Thursday, September 22, 2016

GSettings vs QSettings

A few weeks ago after discussing with Luke Yelavich about what to work on in speech-dispatcher next I decided to take a stab at making it use GSettings for its settings. (You can see the work in progress here if you like.) I've used GSettings before for work projects so thought it would be a good/easy thing to take on.

There are many advantages of using GSettings over plain ini-style files.
  • Type checking (You can't enter a string for a numeric setting for example).
  • Notification of setting changes.
  • Command-line changing of settings.
  • Default values for settings defined in the schema(s).

On that wip branch speech-dispatcher itself has been changed to use GSettings and also reacts to many setting changes dynamically. It doesn't react to changing the port type or port number or unix socket path dynamically, since we have no mechanism to tell client applications that it is changing. There are also GSettings schemas for the output modules, just need to make them read their settings from GSettings instead of the old ini-style .conf files. spd-conf also has been modified to write to GSettings rather than .conf files. That change alone reduced the spd-conf python script by quite a few lines of code and made it a lot easier to read.

As I was doing this work I got thinking about the differences between GSettings and QSettings. Besides one being glib/c based and the other being Qt/C++ they are really pretty similar. There are a few differences though:
  • QSettings doesn't emit signals when a setting changes. (I found a few forum posts asking why this is with possible workarounds. Nothing built into QSettings though).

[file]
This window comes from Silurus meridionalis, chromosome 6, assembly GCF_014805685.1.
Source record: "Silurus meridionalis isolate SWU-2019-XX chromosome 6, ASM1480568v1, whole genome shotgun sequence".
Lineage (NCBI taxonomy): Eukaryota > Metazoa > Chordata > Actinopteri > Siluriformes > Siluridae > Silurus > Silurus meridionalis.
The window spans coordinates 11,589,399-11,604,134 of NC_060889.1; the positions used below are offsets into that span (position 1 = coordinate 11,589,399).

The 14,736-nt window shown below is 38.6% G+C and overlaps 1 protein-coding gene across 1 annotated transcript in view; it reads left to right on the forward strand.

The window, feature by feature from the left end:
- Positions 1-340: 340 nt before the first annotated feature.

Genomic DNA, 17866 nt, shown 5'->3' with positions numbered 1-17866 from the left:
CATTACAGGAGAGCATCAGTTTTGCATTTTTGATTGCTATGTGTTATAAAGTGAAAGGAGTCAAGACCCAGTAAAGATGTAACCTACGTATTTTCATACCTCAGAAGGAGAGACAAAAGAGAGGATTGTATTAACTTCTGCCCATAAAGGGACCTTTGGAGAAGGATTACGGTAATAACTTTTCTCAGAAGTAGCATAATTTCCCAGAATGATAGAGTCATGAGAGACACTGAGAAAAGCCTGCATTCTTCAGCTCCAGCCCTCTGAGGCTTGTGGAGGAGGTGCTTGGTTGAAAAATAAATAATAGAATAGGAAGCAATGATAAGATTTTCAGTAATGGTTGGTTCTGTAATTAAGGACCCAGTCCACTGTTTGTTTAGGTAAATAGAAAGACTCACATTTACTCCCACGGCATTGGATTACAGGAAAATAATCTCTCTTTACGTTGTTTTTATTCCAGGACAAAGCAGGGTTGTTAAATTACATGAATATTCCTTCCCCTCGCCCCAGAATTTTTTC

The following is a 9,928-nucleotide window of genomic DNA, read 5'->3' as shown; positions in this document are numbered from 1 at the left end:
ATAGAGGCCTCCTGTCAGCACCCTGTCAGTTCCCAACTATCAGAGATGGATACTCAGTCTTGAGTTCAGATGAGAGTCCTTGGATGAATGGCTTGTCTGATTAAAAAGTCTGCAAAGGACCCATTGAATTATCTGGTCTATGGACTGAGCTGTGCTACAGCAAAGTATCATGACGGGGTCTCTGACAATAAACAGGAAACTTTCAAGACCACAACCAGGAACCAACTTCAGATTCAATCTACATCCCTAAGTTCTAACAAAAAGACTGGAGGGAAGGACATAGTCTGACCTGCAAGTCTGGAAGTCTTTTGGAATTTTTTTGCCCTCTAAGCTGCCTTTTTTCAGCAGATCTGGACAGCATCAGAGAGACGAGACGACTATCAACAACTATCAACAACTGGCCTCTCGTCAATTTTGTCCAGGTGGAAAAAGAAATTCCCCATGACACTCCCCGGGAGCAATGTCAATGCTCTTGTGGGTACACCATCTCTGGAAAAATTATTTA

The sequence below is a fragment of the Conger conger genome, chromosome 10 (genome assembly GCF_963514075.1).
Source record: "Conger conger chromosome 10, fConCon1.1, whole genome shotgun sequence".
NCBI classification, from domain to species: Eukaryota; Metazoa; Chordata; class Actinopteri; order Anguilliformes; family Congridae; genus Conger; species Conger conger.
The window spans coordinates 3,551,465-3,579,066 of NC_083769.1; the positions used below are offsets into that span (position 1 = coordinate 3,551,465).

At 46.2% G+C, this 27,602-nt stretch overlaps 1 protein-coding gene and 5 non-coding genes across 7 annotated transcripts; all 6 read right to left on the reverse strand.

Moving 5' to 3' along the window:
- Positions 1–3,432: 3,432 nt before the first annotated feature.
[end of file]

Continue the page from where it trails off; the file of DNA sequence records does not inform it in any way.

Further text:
• QSettings doesn't have a schema for the settings themselves. There's no way to introspect a setting file to see what settings are possible. It just depends what keys the application reads.
  • QSettings doesn't have a command-line tool to set the settings. Since QSettings is cross platform it uses the Registry by default on Windows, PList files by default on macOS, and ini-style files on linux
  • QSettings does have type checking, but no range checking or anything like that.

I was a bit disappointed that QSettings that I've used for many many years is lacking these seemingly obvious and probably useful features. I wonder if we as a community implemented these features in QSettings if the Qt company would accept them.

Tuesday, August 9, 2016

I'm here

It's been over a year since I posted anything. That's way too long. So what's going on in the projects I care about lately?
Speech-dispatcher will soon have a 0.8.5 release. There's a set of patches in the works on a branch on github that moves the audio to the server so we will be able to do useful things like label each pulse audio output with the client application name rather than a generic sd_espeak, sd_pico name for each output module. This way you'll see stuff like "Konsole speech", "Konversation speech" etc. volume controls for the speech volume control of the application's speech output. In order for this to work some other refactoring needs to be done in the espeak and other modules so stopping audio playback will be immediate etc.
QtSpeech has had some work done. The android and windows versions have been seeing some love lately. I'm optimistic that it can be included in an upcoming Qt release. Though I'm not sure why it hasn't been included yet.
KMouth has been waiting a QtSpeech release in order for it's kf5/qt5 branch to be merged to master.
KNewStuff could use some work. There was talk at a recent conference about adding the properties and such necessary for it to be used from QML. I'll follow up on that and see what has become of it.